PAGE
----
NMA Releases Call To Action To End HIV/AIDS In Black Community
The National Medical Association issues an Urgent Call to Action to End HIV Disease and AIDS in the African American Community today World AIDS Day December 1st, 2014 and every day that follows until HIV/AIDS is a rare occurrence in African American communities. We commit all of our African American physicians and Call to Action each and every one of you to make this commitment with us to end the HIV/AIDS Epidemic in the African American Community.
We ask you to join us in saving the lives of those most devastated by HIV/AIDS in our community: Black Gay Men; Black Women and Black Youth. This loss of life needs to cease right now! Today! We can make this happen. We must make this happen.
We must ensure that all African Americans are tested for HIV immediately. We must ensure that all of those who test positive for HIV are rapidly connected to physicians for quality HIV/AIDS care and treatment immediately. We must ensure that HIV/AIDS prevention services targeted to African American women, African American gay and bisexual men and African American youth are aggressively expanded and coupled with HIV testing. We must ensure that every African American in the United States commits to our Call to Action.
We call on our allies in Federal, State and local governments to join us today and ensure the successful implementation and evaluation of the National HIV/AIDS Strategy. Every day lost means more HIV infections and AIDS deaths in African American communities in the wealthiest nation on earth. HIV disease continues to devastate our communities. We face the most severe burden from HIV. African American women account for 13% of all new HIV infections and nearly 64% of all new infections among women. The Centers for Disease Control and Prevention (CDC) estimates that 1 in 32 African American women will be diagnosed with HIV during their life time.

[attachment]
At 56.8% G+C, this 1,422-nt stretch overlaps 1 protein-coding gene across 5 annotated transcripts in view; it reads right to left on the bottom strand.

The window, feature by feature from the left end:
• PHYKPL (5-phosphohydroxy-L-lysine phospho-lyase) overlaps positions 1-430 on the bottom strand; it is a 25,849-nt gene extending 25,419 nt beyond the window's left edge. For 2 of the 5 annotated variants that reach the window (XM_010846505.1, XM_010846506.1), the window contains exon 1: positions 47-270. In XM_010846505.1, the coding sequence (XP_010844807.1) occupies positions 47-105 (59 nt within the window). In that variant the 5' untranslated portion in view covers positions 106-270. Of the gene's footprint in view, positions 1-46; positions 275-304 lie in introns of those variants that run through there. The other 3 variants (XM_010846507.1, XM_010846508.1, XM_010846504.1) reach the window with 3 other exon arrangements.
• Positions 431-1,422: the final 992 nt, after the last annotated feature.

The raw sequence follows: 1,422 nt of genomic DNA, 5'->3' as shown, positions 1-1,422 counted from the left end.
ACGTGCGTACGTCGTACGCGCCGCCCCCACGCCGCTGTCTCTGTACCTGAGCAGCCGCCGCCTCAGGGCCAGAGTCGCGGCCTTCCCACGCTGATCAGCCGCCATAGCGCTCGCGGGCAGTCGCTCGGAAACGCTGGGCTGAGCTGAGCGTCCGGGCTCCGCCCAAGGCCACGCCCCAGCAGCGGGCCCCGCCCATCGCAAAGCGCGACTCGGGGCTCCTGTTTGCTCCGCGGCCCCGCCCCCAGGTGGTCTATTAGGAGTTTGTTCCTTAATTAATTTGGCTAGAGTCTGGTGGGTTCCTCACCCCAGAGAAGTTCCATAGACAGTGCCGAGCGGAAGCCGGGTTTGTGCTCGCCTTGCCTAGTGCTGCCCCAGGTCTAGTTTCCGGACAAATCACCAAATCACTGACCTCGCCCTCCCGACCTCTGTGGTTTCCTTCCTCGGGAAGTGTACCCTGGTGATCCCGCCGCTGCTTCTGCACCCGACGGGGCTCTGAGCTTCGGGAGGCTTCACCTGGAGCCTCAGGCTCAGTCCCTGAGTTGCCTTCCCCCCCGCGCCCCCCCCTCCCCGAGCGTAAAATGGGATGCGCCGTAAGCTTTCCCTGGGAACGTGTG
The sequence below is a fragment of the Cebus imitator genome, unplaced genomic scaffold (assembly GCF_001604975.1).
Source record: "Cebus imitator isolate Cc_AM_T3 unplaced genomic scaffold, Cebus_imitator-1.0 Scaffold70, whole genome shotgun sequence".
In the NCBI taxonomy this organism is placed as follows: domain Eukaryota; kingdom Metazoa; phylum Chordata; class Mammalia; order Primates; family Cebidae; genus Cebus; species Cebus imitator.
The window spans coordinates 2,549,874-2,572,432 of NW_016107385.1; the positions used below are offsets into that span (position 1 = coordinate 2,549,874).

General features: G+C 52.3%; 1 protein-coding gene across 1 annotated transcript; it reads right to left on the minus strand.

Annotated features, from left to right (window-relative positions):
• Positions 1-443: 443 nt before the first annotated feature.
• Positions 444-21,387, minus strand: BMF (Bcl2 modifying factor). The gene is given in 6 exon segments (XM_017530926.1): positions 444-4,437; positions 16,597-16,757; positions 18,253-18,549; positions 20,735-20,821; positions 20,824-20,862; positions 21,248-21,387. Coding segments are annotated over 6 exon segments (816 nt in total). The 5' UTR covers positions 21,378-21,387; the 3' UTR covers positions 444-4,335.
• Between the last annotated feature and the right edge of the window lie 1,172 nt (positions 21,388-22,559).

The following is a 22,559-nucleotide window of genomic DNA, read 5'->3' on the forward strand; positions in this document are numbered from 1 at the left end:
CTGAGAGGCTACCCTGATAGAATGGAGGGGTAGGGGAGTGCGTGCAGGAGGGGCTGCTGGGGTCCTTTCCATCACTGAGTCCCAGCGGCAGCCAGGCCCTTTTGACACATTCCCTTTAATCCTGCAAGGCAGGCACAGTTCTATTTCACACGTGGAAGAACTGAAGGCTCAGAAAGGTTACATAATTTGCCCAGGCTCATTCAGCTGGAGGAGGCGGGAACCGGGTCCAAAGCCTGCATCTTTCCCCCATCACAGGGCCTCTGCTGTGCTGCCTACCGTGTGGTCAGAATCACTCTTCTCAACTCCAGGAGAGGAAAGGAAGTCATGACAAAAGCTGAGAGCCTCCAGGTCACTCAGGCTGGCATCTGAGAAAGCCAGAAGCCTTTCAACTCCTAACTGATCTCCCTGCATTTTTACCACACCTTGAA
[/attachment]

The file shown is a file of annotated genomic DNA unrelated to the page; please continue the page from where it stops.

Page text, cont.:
African American men account for 70% of all new HIV infections within our community. African American gay and bisexual men comprise 73% of new infections among African American men. CDC estimates that 1 in 16 African American men will be diagnosed with HIV in their lifetime.
HIV/AIDS is a preventable disease, yet the statistics within the African American community are horrifying. American culture has perfected normalizing disparities of all types. Homelessness, violence, poverty and inferior health care are four human tragedies we Americans allow ourselves to ignore the most. There is no rationale, no excuse which can justify a wealthy, civilized nation permitting these inhumane conditions to persist. AIDS is intertwined in all of these conditions.
Because of advances in HIV/AIDS care and treatment and a reduction in the brutal deaths that were the harsh reality of the 1980s, we are now complacent about HIV/AIDS. This is totally unacceptable. Since the burden of HIV disease and AIDS is now within the African American Gay community and among African American women, we have somehow closed our eyes to this tragedy. To quote Hillary Clinton, “If HIV/AIDS were the leading cause of death of white women between 25 and 34, there would be an outraged outcry in this country….” For decades Phill Wilson, President & CEO of the Black AIDS Institute has sounded this alarm that “our house is on fire!”
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Our best hope lies with African American physicians being strongly united in our fight to end the AIDS epidemic in African American communities. Today we lead this Urgent Call to Action. President Obama has led the way with our very first National HIV/AIDS Strategy. Now we must truly have the will to end AIDS in America. Our failure to do so will cost more African American lives —- in fact, more lives of all people in America. Increased testing, ensuring connection to care, and expanding prevention services can end the AIDS epidemic. Join us!
National Medical Association Mission: To advance the art and science of medicine for people of African descent through education, advocacy, and health policy to promote health and wellness, eliminate health disparities, and sustain physician viability. For more information visit http://www.nmanet.org.